The woman saving Australia's wild camels from slaughter as demand for milk rises


In an effort to control numbers, hundreds of thousands of wild camels are slaughtered each year in Australia. This camel farmer is aiming to change negative perceptions of the animals, and their milk.

When Michelle Phillips saved a group of camels destined for the abattoir, she had never worked on a farm, let alone milked a camel.

“I did research about culling … and it really upset me to see these animals were brought to [Australia] for our own benefit, to build roads and railway lines and now they are being killed,” she told SBS News.

“I drove down to Shepparton [in rural Victoria] and … we picked out five females and their babies.”

Camel farmer Michelle Phillips
Michelle Phillips tending to the camels on her farm in the Upper Hunter Valley.
SBS News, Jennifer Scherer

First brought to Australia in the 19th century from India and Afghanistan, it’s now estimated there are about one million wild camels across the country. 

Michelle’s rescued herd were caught roaming the plains between South Australia and Uluru but became quickly accustomed to their new pastures in the Upper Hunter region of New South Wales.

"I recall driving through the gate that night saying 'what have I done? … I own camels now',” Ms Phillips said.

“I didn’t know anything about camels, I was a cake decorator.”

The wild camels being saved from slaughter.
The wild camels being saved from slaughter.

Learning quickly on the job and with the help of some “camel whisperers”, Ms Phillips patiently trained her wild camels to tolerate the milking-machine process.

“We have plucked them out of the bush … so we have to read each camel individually,” she said.

“If you upset a camel it will sit down [and then] you can’t get the [milking] cups on.”

Ms Phillips went on to set up Camel Milk NSW, the only licensed camel milk dairy in the state.

Now home to 80 camels, the main bull in the paddock is called Hughie, after Hugh Hefner.

Female calves are kept for milking while males graze local fields and are used for weed-control on predominantly organic farms.

'White gold'

Camels produce a substantially smaller yield than cows and the taste is slightly less creamy.

“A camel produces five litres [while] a cow produces 30 litres - milked twice a day - that’s 60 litres straight up,” Ms Phillips said.

“We supply our milk by demand … so it can vary between 100 and 300 litres a week.”

Camels on the farm in the NSW Upper Hunter.
All of Michelle's camels are rescued from the wild.
SBS News, Jennifer Scherer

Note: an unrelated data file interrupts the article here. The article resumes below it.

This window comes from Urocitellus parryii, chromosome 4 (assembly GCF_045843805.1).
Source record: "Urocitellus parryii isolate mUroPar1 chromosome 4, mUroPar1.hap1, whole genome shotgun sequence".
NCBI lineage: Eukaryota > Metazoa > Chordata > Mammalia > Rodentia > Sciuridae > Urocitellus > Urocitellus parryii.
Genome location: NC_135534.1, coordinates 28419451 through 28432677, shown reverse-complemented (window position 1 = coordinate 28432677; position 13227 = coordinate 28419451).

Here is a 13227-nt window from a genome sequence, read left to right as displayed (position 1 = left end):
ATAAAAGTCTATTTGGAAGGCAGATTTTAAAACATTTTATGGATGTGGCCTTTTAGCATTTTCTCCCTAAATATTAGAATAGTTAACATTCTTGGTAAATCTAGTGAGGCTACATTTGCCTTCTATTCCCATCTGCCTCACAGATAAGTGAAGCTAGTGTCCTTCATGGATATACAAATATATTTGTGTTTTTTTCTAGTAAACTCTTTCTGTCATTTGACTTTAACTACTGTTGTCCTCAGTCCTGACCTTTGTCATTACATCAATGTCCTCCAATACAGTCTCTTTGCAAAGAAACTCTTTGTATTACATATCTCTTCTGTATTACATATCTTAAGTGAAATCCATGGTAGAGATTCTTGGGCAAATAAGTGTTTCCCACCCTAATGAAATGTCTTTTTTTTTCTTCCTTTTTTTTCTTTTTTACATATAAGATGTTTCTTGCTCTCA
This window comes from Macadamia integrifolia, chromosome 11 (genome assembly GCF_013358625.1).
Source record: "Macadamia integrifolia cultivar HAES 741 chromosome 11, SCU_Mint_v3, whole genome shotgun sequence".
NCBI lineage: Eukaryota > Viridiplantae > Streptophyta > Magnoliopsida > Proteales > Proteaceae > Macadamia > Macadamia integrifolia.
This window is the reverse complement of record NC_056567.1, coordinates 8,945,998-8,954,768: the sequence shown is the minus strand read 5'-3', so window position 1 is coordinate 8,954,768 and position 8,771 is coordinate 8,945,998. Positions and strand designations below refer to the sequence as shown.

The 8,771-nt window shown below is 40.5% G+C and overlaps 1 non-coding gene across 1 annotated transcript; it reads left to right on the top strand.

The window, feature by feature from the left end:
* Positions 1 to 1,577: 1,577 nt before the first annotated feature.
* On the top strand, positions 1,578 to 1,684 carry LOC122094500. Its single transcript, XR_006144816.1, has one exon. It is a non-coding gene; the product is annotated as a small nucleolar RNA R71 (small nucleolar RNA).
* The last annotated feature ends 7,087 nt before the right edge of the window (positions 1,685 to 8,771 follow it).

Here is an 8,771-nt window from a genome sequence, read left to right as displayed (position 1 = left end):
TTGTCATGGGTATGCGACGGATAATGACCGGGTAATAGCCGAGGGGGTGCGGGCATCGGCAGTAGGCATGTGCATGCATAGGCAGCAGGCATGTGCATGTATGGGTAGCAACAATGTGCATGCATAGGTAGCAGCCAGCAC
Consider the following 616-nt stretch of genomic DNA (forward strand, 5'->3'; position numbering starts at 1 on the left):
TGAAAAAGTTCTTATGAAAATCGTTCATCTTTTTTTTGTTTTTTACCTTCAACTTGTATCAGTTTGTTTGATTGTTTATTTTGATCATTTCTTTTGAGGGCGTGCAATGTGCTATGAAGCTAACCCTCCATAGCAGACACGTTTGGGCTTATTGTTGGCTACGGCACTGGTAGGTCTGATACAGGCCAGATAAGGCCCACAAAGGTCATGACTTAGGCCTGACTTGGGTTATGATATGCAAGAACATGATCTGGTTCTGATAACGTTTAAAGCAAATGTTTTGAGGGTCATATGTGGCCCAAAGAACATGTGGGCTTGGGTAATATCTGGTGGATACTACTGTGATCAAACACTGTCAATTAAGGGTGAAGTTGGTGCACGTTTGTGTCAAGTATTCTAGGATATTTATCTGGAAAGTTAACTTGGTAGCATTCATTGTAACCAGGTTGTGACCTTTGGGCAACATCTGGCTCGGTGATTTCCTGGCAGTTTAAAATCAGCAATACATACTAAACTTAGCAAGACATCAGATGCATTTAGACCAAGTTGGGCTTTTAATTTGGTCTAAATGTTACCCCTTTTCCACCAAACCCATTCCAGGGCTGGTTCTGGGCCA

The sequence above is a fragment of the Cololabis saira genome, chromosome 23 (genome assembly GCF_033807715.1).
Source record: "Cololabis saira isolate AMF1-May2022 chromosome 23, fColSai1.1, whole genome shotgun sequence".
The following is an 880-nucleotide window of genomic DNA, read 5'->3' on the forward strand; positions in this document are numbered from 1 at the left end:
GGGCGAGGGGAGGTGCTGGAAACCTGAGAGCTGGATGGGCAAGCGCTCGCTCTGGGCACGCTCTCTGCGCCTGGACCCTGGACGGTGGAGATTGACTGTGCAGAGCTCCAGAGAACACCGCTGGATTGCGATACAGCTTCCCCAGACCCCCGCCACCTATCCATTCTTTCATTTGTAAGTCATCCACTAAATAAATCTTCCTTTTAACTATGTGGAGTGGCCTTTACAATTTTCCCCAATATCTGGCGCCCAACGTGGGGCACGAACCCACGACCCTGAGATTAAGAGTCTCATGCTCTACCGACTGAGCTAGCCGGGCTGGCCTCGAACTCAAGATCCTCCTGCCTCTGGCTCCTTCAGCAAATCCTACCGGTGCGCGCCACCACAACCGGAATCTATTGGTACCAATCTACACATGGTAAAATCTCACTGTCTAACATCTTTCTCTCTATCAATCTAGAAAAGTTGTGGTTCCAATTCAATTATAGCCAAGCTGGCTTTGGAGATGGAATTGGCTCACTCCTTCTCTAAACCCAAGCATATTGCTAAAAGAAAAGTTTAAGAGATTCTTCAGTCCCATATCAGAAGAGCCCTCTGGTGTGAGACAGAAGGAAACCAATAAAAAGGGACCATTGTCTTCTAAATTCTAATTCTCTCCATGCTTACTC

Although a relatively new taste in Australia, one litre of camel milk retails on average between $17 to $20.

“I run into people all the time who have never heard of camel milk” Ms Phillips said.

"But it's not really that new, Cleopatra used to bathe in camel milk."

“It’s going to come to a point where more people will want to start drinking camel milk [and] the more people that do that, the cheaper it’ll get.”

Mick helps milk camels on the farm.
Mick, who works on the farm, helps milk the camels.
SBS News, Jennifer Scherer

Nicknamed 'white gold', traditional markets for camel milk included Africa, the Middle East and Asia .

In Australia, customers include those with a cultural preference for camel milk - people of Somali or Middle Eastern origin - as well as a growing customer base who are buying camel milk due to its potential health benefits.

Jane Freeman, accredited practising dietitian and spokesperson for the Dietitians Association of Australia, says camel milk production is an example of "farmers being innovative and coming up with great new ways to utilise what potentially is a feral population". 

"It's high in protein, calcium and a key range of vitamins and minerals like iron and Vitamin C," Ms Freeman said.

"Early research is also suggesting that it may be helpful for people with insulin-dependent diabetes."

In 2006, the nutritional value of camel milk was also confirmed by the United Nations Food and Agriculture Organisation which stated, “to devotees, camel milk is pure nectar … it is very good for you.” 

Changing negative perceptions

For Ms Phillips, her main goal is to challenge the stigma associated with the animals she adores. 

“People will walk behind you and say, ‘camels are disgusting, they will spit on you and kick you’,” she said.

“The animals themselves are really placid and really sweet-natured.

“It’s heartbreaking to see such a cool, majestic creature like this … just being slaughtered.”

Michelle's daughter, Gabriella helps out around the farm.
Michelle's daughter Gabriella helps out around the farm.
SBS News, Jennifer Scherer

Aiming to re-cast camels as a useful farming animal, Michelle would like to see more people tapping into the industry.

“Being in a farming area, [some] farmers [think] a good camel is a dead camel,” she said.

“If they look outside the square and use [camel] meat and milk, it could help bring in more income for themselves in times of drought.”

Currently a fledgling industry in Australia, government reports have forecast expansion in camel milk production between 2016 and 2021, with levels then sitting at an estimated 50,000 litres per annum.

Ms Phillips hopes the growing interest may be a solution to Australia’s wild camel population.

“That way we can save more camels because we will need more camels to produce more milk.”

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